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Old November 15th, 2010, 05:41 PM   #1107
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Won't shoppers be arriving during different times of the day along the TC line from various points on the Metrolink network?
Shoppers don't tend to be big tram users; the advantage of the extra speed provided by a tram will be nullified if you have to carry a heavy shopping bag from your home to the tram stop. Shoippers prefer cars or buses. Off peak tram traffic is generated by enterprises that employ staff other than a standard 9 - 5.30; airports, hospitals, colleges, hotels, bars, restaurants. There are some of the latter in the Trafford Centre itself, but very few elsewhere along the route.
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Old November 15th, 2010, 05:50 PM   #1108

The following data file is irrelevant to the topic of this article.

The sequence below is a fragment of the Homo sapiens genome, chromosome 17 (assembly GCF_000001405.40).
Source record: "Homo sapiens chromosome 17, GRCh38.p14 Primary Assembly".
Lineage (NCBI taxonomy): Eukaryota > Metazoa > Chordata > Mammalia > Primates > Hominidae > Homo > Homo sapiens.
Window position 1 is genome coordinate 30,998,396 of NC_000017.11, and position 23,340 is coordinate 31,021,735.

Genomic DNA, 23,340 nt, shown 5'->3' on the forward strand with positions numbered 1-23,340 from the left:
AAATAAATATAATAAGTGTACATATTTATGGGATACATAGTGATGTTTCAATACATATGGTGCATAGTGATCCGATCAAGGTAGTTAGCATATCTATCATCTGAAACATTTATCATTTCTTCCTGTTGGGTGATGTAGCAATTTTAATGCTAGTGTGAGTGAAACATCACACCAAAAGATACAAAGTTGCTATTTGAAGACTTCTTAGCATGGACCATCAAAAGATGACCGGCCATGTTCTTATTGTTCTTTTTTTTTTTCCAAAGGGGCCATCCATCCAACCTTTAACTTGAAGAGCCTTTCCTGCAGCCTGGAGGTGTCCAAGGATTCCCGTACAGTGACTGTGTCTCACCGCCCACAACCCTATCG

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Off peak tram traffic is generated by enterprises that employ staff other than a standard 9 - 5.30
Don't forget us old farts who can use our travel passes after 9:30.... though I don't think Metrolink make much money out of us....
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Old November 15th, 2010, 06:07 PM   #1109
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Don't forget us old farts who can use our travel passes after 9:30.... though I don't think Metrolink make much money out of us....
But do you use Metrolink for shopping?
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Old November 15th, 2010, 06:49 PM   #1110
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I use the tram to go shopping in town. The odd bag with a pair of jeans or shirt in isn't too hard to carry